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DANGERS

What are the dangers of not doing or delaying an intervention?

 

Working as an interventionist, calls from families and friends are a common daily event. Many of the calls that I have received are from parents who are reaching out for help. These calls are a cry of desperation and require immediate action. In my travels throughout the United States and Canada, I have come across people from all walks of life and have heard many stories of addiction and recovery. For example, when speaking briefly with a father in central Canada, the topic of intervention arose. I told him that I was a certified interventionist and an addiction specialist. This father went on to tell me that his son had committed suicide two years ago. The grief-stricken father shared that the family had reached out to access help from an interventionist, but instead of hiring that person, they decided to facilitate a family intervention on their own. This ended up going very badly. The son was very angry, became violent, and overdosed on drugs later that night. The lesson to be learned from this story is that families should never try and facilitate an intervention meeting without professional help.

 

Delaying an intervention for a loved one is another way for families to convince themselves that they have some power and control over getting the untreated person to stop using drugs and/or alcohol. Denying the problem or its inevitable outcome is much like hiding something in the back of a closet, away from others. Addiction to drugs and alcohol is a progressive disease, and the only way for it to be arrested is through abstinence. Only then can professionals work with the individual in order to provide treatment and tools for recovery.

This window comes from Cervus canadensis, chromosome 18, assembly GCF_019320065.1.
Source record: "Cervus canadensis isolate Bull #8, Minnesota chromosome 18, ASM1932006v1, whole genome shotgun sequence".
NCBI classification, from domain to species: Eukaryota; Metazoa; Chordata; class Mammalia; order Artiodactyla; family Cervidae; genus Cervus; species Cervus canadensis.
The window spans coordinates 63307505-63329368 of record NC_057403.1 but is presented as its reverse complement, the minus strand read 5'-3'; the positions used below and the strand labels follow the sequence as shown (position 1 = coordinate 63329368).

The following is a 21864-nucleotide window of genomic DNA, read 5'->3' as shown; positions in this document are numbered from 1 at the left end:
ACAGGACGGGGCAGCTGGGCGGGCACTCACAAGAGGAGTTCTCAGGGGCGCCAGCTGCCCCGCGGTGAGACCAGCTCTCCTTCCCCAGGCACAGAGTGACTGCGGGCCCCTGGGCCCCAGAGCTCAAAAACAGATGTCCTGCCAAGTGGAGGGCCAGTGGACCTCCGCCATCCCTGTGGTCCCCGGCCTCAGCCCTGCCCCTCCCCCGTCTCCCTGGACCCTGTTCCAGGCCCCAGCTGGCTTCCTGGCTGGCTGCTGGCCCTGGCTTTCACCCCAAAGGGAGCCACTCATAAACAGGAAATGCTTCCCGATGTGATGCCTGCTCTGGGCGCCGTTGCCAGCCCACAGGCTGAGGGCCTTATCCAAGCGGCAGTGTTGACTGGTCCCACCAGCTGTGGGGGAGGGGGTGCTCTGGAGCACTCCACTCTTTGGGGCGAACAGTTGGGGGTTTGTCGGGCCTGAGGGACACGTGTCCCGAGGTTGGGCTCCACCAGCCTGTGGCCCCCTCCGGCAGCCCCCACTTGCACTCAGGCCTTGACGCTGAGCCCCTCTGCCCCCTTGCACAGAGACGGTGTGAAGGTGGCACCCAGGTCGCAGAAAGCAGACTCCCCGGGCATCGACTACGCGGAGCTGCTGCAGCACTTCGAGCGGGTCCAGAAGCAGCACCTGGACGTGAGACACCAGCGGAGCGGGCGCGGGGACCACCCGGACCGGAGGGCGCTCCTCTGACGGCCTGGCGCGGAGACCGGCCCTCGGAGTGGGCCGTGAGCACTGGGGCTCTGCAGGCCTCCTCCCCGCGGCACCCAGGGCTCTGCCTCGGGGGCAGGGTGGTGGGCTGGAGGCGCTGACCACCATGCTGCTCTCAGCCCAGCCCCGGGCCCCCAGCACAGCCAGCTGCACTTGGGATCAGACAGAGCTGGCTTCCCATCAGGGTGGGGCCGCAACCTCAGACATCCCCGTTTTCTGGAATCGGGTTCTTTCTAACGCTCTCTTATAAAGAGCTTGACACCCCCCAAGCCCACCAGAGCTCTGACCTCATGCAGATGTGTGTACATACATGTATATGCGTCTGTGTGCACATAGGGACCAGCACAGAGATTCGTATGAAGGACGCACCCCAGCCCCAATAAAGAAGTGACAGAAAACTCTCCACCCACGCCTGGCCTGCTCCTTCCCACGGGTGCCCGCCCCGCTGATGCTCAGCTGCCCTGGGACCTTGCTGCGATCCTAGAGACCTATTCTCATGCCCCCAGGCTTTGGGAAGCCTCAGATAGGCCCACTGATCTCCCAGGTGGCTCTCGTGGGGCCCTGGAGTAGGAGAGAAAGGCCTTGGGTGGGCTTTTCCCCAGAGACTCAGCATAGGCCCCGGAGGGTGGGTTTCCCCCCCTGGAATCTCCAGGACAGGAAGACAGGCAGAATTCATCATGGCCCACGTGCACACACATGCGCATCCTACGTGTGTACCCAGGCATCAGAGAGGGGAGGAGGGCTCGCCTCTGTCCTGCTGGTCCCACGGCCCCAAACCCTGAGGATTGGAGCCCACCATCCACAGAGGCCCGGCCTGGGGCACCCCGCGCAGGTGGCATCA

Most often, the feelings of anxiety and fear of betraying a loved one at an intervention stem from a family member’s own denial. Many family members who are requesting information, on the first call, about interventions are ready to move forward to committing to accept help and support from a professional interventionist. It is a common occurrence that when an interventionist does a second follow-up call, the family and/or friend has changed their mind because there is a family member that does not wish to follow through with the process. This is because their denial is as great as or greater than that of the untreated addicted person.

 

In this type of scenario, it is far better to hire an interventionist so that your family and friends can be represented professionally by a specialist in the field of addiction and/or mental health, such as a certified interventionist. Interventionists are not only there to help the addicted person. They are there to assist the entire family. Even when you have a family member that is not committed to the process, do not delay an intervention that could save someone life. It is important to move forward and let the interventionist figure out the best approach in how to best deal with conflicts and complex family issues, and to break the cycle of denial.

 

Holding back on committing to a full intervention for your loved one is letting one more hour, one more day go by, not knowing if your loved one will die from drug and/or alcohol abuse. This will most likely result in negative consequences. I tell families that, at the end of the day, addiction will not stop for your loved one. It may change faces, and addiction may even seem better on some days than others, but the bottom line is that addiction is progressive, fatal, and can only be arrested through abstinence and professional support.

 

 

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